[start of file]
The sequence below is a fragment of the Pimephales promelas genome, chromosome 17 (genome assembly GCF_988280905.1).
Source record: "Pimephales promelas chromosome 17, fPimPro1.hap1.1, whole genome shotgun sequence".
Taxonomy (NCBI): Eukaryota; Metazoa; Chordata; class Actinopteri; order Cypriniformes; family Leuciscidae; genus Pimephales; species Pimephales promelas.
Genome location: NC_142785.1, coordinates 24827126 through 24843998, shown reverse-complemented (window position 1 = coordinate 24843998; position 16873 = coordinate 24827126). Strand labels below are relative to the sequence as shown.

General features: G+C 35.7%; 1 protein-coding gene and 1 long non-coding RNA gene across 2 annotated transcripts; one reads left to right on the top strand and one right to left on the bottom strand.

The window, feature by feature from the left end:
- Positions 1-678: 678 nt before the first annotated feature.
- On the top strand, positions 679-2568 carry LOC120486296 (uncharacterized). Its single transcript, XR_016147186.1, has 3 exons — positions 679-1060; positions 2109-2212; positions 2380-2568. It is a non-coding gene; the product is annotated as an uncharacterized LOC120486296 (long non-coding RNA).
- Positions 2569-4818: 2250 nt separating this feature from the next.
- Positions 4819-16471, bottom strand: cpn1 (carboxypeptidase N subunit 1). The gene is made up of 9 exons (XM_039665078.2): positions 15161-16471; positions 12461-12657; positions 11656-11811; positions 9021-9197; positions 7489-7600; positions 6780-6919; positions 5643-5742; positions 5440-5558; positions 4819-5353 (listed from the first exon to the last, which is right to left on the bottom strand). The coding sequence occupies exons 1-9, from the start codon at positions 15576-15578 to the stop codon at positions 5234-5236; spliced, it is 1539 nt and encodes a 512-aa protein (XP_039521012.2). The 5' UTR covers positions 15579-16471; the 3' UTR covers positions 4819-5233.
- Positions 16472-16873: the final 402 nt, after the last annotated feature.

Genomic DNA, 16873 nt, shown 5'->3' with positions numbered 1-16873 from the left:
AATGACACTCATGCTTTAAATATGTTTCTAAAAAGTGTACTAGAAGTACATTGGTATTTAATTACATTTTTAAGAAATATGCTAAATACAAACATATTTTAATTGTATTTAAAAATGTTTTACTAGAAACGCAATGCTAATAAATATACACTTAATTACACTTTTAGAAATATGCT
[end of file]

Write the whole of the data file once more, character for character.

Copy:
The sequence below is a fragment of the Pimephales promelas genome, chromosome 17 (genome assembly GCF_988280905.1).
Source record: "Pimephales promelas chromosome 17, fPimPro1.hap1.1, whole genome shotgun sequence".
Taxonomy (NCBI): Eukaryota; Metazoa; Chordata; class Actinopteri; order Cypriniformes; family Leuciscidae; genus Pimephales; species Pimephales promelas.
Genome location: NC_142785.1, coordinates 24827126 through 24843998, shown reverse-complemented (window position 1 = coordinate 24843998; position 16873 = coordinate 24827126). Strand labels below are relative to the sequence as shown.

General features: G+C 35.7%; 1 protein-coding gene and 1 long non-coding RNA gene across 2 annotated transcripts; one reads left to right on the top strand and one right to left on the bottom strand.

The window, feature by feature from the left end:
- Positions 1-678: 678 nt before the first annotated feature.
- On the top strand, positions 679-2568 carry LOC120486296 (uncharacterized). Its single transcript, XR_016147186.1, has 3 exons — positions 679-1060; positions 2109-2212; positions 2380-2568. It is a non-coding gene; the product is annotated as an uncharacterized LOC120486296 (long non-coding RNA).
- Positions 2569-4818: 2250 nt separating this feature from the next.
- Positions 4819-16471, bottom strand: cpn1 (carboxypeptidase N subunit 1). The gene is made up of 9 exons (XM_039665078.2): positions 15161-16471; positions 12461-12657; positions 11656-11811; positions 9021-9197; positions 7489-7600; positions 6780-6919; positions 5643-5742; positions 5440-5558; positions 4819-5353 (listed from the first exon to the last, which is right to left on the bottom strand). The coding sequence occupies exons 1-9, from the start codon at positions 15576-15578 to the stop codon at positions 5234-5236; spliced, it is 1539 nt and encodes a 512-aa protein (XP_039521012.2). The 5' UTR covers positions 15579-16471; the 3' UTR covers positions 4819-5233.
- Positions 16472-16873: the final 402 nt, after the last annotated feature.

Genomic DNA, 16873 nt, shown 5'->3' with positions numbered 1-16873 from the left:
AATGACACTCATGCTTTAAATATGTTTCTAAAAAGTGTACTAGAAGTACATTGGTATTTAATTACATTTTTAAGAAATATGCTAAATACAAACATATTTTAATTGTATTTAAAAATGTTTTACTAGAAACGCAATGCTAATAAATATACACTTAATTACACTTTTAGAAATATGCT